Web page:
GREEN BAY — Officially, Aaron Rodgers is listed as questionable for Sunday’s game against the Minnesota Vikings at Lambeau Field.
The quarterback’s Green Bay Packers teammates, meanwhile, don’t have much question. They expect their star to play despite a painful sprained left knee that coach Mike McCarthy would only say Friday is “getting better.”
The Packers spent Friday having regular meetings and their weekly Soft Tissue Activation and Application (STAA) day, which consists of massages, yoga and other preventative maintenance aimed at reducing injuries. Today, they’ll have their final practice of the week, and McCarthy indicated that after not practicing on Wednesday and Thursday, Rodgers might take part.
Rodgers has spent the week with the athletic trainers and medical staff doing rehabilitation work in hopes of reducing the swelling and improving the knee’s functionality.
“I would say he feels better than he did at the beginning of the week. (Saturday’s) practice will be a pretty big indicator,” McCarthy said Friday morning. “Nothing has changed. He’s clearly in the day-to-day (category). Hopefully, he’ll be able to do work (Saturday), but I can’t answer that question.”
Both McCarthy and Rodgers said earlier in the week he won’t have to practice in order to play on Sunday. In 2016, the NFL did away with its “probable” injury report designation, so now being listed as questionable — which used to mean the player was 50/50 to play — simply means “it is uncertain as to whether the player will play in the game.”
While he confirmed the knee sprain — which, by definition, means he at least partially tore a ligament — Rodgers has declined to say which ligament he damaged when Chicago Bears defensive lineman Roy Robertson-Harris landed on him early in last Sunday night’s 24-23 comeback victory.
Having witnessed what Rodgers did that night — returning to the field after halftime and rallying the Packers from a 20-0 deficit while completing 17 of 23 passes for 273 yards and three touchdowns (152.7 rating) after the injury — Rodgers’ teammates are expecting him to be under center, especially after missing nine-plus games with a broken right collarbone (courtesy of the Vikings) last season.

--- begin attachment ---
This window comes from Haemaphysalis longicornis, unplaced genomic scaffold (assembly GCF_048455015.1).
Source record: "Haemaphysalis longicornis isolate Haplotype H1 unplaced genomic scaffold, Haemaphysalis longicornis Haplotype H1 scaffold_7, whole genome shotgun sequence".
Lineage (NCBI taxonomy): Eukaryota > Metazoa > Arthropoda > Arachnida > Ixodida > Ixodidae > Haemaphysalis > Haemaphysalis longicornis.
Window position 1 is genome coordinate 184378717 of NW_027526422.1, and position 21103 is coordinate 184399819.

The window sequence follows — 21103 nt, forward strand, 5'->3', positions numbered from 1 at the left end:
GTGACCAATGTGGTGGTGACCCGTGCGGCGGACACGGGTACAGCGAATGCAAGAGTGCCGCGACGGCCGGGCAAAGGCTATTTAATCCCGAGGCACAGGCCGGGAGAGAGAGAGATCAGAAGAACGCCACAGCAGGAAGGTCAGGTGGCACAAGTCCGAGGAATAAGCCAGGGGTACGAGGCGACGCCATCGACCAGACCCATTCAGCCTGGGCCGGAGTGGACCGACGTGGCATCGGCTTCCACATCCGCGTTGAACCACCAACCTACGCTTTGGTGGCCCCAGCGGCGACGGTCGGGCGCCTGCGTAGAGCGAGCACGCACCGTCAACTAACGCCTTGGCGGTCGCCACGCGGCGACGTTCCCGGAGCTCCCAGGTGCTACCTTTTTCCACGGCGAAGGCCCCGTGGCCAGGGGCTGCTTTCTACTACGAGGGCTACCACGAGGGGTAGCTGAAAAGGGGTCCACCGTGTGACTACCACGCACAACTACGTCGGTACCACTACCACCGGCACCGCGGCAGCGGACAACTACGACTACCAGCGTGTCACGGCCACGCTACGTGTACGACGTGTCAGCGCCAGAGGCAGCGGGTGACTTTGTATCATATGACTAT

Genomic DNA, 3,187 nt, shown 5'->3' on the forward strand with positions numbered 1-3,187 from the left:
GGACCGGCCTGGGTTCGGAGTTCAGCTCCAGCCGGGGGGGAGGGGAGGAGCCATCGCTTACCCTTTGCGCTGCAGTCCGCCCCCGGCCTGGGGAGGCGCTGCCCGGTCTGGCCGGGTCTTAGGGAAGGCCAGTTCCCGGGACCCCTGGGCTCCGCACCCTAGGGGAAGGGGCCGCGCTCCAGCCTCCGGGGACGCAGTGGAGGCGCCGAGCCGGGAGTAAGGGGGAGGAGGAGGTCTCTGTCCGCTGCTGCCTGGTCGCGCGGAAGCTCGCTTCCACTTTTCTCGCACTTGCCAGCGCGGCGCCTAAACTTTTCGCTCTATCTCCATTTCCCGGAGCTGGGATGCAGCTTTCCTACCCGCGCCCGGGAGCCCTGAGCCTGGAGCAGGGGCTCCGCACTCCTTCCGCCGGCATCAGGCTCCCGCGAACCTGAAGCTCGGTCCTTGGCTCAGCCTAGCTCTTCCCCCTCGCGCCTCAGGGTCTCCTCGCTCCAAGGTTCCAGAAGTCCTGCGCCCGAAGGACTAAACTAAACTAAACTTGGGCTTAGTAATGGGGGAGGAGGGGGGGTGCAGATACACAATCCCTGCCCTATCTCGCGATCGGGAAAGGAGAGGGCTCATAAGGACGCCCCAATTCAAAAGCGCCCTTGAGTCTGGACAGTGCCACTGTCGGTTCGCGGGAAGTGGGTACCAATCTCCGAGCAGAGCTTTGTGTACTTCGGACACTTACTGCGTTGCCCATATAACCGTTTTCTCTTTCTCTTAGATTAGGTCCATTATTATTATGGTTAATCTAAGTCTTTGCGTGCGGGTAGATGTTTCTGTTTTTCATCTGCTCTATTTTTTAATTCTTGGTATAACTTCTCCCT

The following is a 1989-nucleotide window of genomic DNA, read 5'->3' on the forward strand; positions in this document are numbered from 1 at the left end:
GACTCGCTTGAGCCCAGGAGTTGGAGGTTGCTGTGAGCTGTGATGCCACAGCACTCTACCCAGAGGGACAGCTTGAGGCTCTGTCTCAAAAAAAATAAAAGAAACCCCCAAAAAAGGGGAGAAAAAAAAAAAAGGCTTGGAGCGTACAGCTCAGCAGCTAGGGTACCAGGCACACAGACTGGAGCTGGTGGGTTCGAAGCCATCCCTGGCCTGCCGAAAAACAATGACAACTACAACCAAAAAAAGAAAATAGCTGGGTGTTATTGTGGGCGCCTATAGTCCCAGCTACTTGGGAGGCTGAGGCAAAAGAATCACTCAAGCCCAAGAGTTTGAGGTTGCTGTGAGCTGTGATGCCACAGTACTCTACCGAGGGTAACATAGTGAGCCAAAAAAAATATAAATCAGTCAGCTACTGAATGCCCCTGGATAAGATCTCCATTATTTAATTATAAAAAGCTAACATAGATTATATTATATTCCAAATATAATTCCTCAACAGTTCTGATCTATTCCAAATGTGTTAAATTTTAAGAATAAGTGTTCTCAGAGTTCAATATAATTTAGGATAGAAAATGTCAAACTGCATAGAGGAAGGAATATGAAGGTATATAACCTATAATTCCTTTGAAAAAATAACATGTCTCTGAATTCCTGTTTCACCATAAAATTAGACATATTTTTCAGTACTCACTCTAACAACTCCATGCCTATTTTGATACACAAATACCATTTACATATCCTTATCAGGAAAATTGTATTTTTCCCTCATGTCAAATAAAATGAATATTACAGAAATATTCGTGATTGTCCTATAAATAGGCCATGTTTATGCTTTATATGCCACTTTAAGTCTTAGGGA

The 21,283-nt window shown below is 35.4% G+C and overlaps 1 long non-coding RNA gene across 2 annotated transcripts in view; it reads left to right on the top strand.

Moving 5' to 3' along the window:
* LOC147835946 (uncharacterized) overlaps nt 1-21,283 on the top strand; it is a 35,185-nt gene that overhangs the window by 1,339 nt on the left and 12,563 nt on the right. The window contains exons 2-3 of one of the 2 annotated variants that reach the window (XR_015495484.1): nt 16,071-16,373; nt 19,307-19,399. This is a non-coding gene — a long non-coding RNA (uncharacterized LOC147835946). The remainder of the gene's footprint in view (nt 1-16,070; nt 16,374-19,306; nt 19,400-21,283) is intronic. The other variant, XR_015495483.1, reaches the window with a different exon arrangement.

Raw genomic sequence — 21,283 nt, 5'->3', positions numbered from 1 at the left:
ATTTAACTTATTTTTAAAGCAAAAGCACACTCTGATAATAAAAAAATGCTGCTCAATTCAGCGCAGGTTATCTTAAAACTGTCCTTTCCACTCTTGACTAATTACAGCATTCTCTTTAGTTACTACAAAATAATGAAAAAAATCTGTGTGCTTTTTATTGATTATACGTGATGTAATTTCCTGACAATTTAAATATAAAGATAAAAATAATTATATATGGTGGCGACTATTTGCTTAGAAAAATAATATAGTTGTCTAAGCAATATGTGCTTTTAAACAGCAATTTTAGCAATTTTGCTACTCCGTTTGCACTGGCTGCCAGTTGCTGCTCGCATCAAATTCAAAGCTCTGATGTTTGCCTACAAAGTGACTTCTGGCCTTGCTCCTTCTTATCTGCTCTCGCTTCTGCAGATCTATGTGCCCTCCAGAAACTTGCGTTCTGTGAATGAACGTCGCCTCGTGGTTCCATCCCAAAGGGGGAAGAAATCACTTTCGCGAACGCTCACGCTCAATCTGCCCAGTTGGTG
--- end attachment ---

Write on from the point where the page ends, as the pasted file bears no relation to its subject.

“Aaron’s one of the greatest players to play this game. I’m sure we can all agree with that,” defensive end Mike Daniels said Friday. “Injury or not, Aaron, he’s dangerous. I’m just glad we’re teammates and not opponents.”
Added safety Ha Ha Clinton-Dix: “To see him come out and perform like he did in the second half, he wants to play. I wouldn’t be surprised if he was out there. Not at all.”
Wide receiver Davante Adams, who is listed as questionable himself because of a shoulder injury sustained against the Bears, said he believes Dr. Pat McKenzie will have a tough time convincing Rodgers not to play if it’s a close call.
“One hundred percent (he wants to play). You see the look in his eye, you know he’s hungry to do it,” Adams said. “I don’t see not playing in his future in terms of his mindset. Again, I don’t know what’s exactly going on with the injury, but I know he’s ready to attack them after going down against them last year.”
Right tackle Bryan Bulaga, Rodgers’ teammate since 2010, likened Rodgers to offensive linemen, who like to think they can play through anything.
“We know Aaron wants to be out there, and how he operates, he’s one of the most competitive guys I know. If he feels like he can play, he’s going to do it,” Bulaga said. “If that’s an offensive lineman mentality, he has it. And he’s had it since I was a rookie. If he feels like he can do it, he’ll do it. That’s not me putting any expectations on him. But I know that if he thinks he can do it, he’s going to do it.”
Offensive coordinator Joe Philbin, who was on the Packers’ coaching staff to see Brett Favre play through a variety of injuries, saw Rodgers play with a broken foot (2006) and a separated throwing shoulder (2008) but was the Miami Dolphins head coach when Rodgers played with a torn calf in 2014. Asked how effective he thinks Rodgers could be if he plays hurt, Philbin said he wouldn’t bet against him.
“His competitive nature kind of takes over,” Philbin said. “He’s obviously got exceptional talent. We all know that. We can all see that. You don’t have to be an expert to figure that out. But I think the thing that separates a lot of great players from good players in this league — that competitive spirit. You certainly saw that in full force in the second half (against Chicago).
“He always has a little bit of edge to him — in a good way. I think it’s helped him accomplish a lot of the things he’s been able to accomplish as a player.”